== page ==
An Administrative Claims Model for Profiling Hospital 30-Day Mortality Rates for Pneumonia Patients

Oklahoma Foundation for Medical Quality, Oklahoma City, Oklahoma, United States of America.
PLoS ONE (Impact Factor: 3.23). 04/2011; 6(4):e17401. DOI: 10.1371/journal.pone.0017401
Source: PubMed


Outcome measures for patients hospitalized with pneumonia may complement process measures in characterizing quality of care. We sought to develop and validate a hierarchical regression model using Medicare claims data that produces hospital-level, risk-standardized 30-day mortality rates useful for public reporting for patients hospitalized with pneumonia.
Retrospective study of fee-for-service Medicare beneficiaries age 66 years and older with a principal discharge diagnosis of pneumonia. Candidate risk-adjustment variables included patient demographics, administrative diagnosis codes from the index hospitalization, and all inpatient and outpatient encounters from the year before admission. The model derivation cohort included 224,608 pneumonia cases admitted to 4,664 hospitals in 2000, and validation cohorts included cases from each of years 1998-2003. We compared model-derived state-level standardized mortality estimates with medical record-derived state-level standardized mortality estimates using data from the Medicare National Pneumonia Project on 50,858 patients hospitalized from 1998-2001. The final model included 31 variables and had an area under the Receiver Operating Characteristic curve of 0.72. In each administrative claims validation cohort, model fit was similar to the derivation cohort. The distribution of standardized mortality rates among hospitals ranged from 13.0% to 23.7%, with 25(th), 50(th), and 75(th) percentiles of 16.5%, 17.4%, and 18.3%, respectively. Comparing model-derived risk-standardized state mortality rates with medical record-derived estimates, the correlation coefficient was 0.86 (Standard Error = 0.032).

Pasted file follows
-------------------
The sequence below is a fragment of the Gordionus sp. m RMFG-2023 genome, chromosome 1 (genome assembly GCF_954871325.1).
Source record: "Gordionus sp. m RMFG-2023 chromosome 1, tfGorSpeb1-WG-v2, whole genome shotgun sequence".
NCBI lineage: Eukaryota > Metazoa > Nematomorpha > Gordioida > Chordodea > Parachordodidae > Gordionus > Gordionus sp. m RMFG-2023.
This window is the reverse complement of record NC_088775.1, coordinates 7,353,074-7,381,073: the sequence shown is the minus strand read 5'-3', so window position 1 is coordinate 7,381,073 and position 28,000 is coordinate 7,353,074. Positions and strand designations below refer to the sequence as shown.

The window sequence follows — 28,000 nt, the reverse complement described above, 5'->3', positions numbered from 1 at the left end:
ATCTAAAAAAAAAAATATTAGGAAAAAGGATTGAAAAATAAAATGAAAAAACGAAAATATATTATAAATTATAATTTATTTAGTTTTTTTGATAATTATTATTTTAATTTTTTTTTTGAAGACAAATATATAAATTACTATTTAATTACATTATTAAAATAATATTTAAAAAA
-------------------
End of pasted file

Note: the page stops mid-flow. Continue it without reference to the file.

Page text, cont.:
An administrative claims-based model for profiling hospitals for pneumonia mortality performs consistently over several years and produces hospital estimates close to those using a medical record model.

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    • "This has recently become evident in the academic literature. Bratzler et al recently reported that administrative claims-based data (an administrative model) for patients admitted with community acquired pneumonia closely estimates mortality risk as predicted using variables extracted from the medical record (a physiologic model) [11]. Similarly, the University Health Consortium recently hosted a webinar (December 5, 2011) on how an administrative based method for identifying central line infections compared to that National Health and Safety Network physiology based method for identifying central line infections. "
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